Ceramic 3d printing exists. Every so often I’m reminded that I live in the future and that it is AWESOME. It needs some work, but egads is it great. As an experiment I printed a recent design, the foundation for some organ themed knuckle dusters, in Shapeways’ ceramic. It was remarkably light and very pretty but a bit on the flimsy side. My dad took a shine to them when I was showing them off around the workshop and he, meaning to look like a fifties gangser, donned them and then brought his knuckles into his palm. Cue crunchy noises and falling bits. Alas.Continue reading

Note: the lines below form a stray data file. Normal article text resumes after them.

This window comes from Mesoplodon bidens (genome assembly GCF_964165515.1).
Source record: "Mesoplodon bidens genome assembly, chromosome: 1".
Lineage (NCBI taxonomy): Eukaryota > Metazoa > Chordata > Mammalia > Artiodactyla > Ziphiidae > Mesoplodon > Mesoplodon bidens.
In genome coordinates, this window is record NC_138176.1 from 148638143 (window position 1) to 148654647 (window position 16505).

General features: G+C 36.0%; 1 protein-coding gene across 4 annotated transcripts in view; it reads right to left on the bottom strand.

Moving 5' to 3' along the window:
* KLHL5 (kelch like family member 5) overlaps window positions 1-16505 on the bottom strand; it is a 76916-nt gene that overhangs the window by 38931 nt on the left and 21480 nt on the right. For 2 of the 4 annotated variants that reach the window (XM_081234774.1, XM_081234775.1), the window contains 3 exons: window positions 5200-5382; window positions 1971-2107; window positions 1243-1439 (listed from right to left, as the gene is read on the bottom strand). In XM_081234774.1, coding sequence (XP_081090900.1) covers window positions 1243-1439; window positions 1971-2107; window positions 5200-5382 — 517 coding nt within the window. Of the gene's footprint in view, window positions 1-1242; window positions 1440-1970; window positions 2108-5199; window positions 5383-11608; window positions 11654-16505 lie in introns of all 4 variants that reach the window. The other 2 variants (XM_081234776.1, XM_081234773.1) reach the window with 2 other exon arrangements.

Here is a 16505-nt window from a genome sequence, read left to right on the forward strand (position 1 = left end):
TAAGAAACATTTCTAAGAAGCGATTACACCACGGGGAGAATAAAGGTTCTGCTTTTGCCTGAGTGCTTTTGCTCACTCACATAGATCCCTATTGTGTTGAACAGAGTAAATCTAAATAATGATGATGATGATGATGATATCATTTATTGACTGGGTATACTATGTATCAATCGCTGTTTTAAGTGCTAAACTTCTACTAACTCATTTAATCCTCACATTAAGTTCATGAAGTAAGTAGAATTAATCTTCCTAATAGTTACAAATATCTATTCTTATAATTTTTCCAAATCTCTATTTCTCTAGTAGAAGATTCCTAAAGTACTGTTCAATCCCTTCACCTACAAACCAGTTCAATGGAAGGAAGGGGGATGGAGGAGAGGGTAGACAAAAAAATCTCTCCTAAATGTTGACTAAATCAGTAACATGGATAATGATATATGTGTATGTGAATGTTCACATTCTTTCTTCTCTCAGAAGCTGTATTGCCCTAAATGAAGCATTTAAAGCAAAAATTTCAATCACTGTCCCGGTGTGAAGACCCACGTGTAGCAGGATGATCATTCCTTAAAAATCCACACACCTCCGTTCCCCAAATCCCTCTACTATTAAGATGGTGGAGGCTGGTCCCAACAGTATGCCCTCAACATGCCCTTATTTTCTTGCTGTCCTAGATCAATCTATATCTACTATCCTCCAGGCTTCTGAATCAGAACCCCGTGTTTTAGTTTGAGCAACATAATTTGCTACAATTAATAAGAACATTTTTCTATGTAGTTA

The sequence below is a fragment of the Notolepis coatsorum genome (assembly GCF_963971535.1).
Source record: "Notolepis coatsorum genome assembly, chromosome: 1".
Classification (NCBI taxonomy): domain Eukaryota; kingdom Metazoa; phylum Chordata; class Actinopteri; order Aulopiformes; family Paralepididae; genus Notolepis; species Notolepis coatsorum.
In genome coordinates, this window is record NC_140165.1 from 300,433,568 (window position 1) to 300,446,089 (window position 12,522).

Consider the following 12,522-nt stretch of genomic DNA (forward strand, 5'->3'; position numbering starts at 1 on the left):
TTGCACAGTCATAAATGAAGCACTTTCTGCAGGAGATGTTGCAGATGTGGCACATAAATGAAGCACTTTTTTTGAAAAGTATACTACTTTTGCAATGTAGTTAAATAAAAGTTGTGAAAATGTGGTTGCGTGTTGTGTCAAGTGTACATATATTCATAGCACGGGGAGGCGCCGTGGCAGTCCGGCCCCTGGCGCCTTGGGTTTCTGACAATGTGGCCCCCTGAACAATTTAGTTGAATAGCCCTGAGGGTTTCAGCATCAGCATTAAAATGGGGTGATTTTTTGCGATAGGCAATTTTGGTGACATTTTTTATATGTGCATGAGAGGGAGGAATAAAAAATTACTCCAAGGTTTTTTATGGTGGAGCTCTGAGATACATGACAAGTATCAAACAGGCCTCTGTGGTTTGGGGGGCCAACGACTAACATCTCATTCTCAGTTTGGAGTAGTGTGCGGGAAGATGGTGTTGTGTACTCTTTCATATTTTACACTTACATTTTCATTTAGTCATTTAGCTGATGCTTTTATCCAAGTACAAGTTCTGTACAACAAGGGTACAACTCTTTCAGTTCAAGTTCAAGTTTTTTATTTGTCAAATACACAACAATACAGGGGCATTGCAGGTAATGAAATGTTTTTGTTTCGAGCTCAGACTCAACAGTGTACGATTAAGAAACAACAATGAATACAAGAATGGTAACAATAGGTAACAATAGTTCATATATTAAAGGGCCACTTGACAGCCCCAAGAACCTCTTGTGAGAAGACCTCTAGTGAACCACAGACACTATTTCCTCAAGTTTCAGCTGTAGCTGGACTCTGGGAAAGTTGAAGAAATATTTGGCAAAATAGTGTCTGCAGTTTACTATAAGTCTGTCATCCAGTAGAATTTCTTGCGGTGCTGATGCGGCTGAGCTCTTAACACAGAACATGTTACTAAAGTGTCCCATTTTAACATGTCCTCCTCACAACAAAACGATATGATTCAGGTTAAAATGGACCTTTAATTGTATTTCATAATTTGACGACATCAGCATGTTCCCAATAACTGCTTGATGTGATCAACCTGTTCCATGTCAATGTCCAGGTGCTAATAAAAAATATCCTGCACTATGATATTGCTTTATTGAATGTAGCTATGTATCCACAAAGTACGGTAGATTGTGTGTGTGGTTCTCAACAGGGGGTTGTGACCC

Many of you will be familiar with the tall, elegant Sapporo steel Sapporo can pictured on the right. It’s a lovely tapered pint glass shape, with subtle creases every half inch along its surface. You might be curious as to why cans are almost never this shape, how the standard beer can is made, and what sets this one apart from a manufacturing perspective. In this post, I’m going to hunt through the clues left on the can itself to diagnose how this thing was made, and how the manufacturing process elegantly dictates the product’s final form.
The story of the standard aluminum can is fascinating. It goes from a simple disc of aluminum metal to a fully formed can in a scant few steps. How It’s Made has done a very complete diagnosis of the process, and The Engineer Guy has a brilliant video describing the function of the pull tab. However, the process for making one of them has almost nothing to do with the construction of one of Sapporo’s steel cans.Continue reading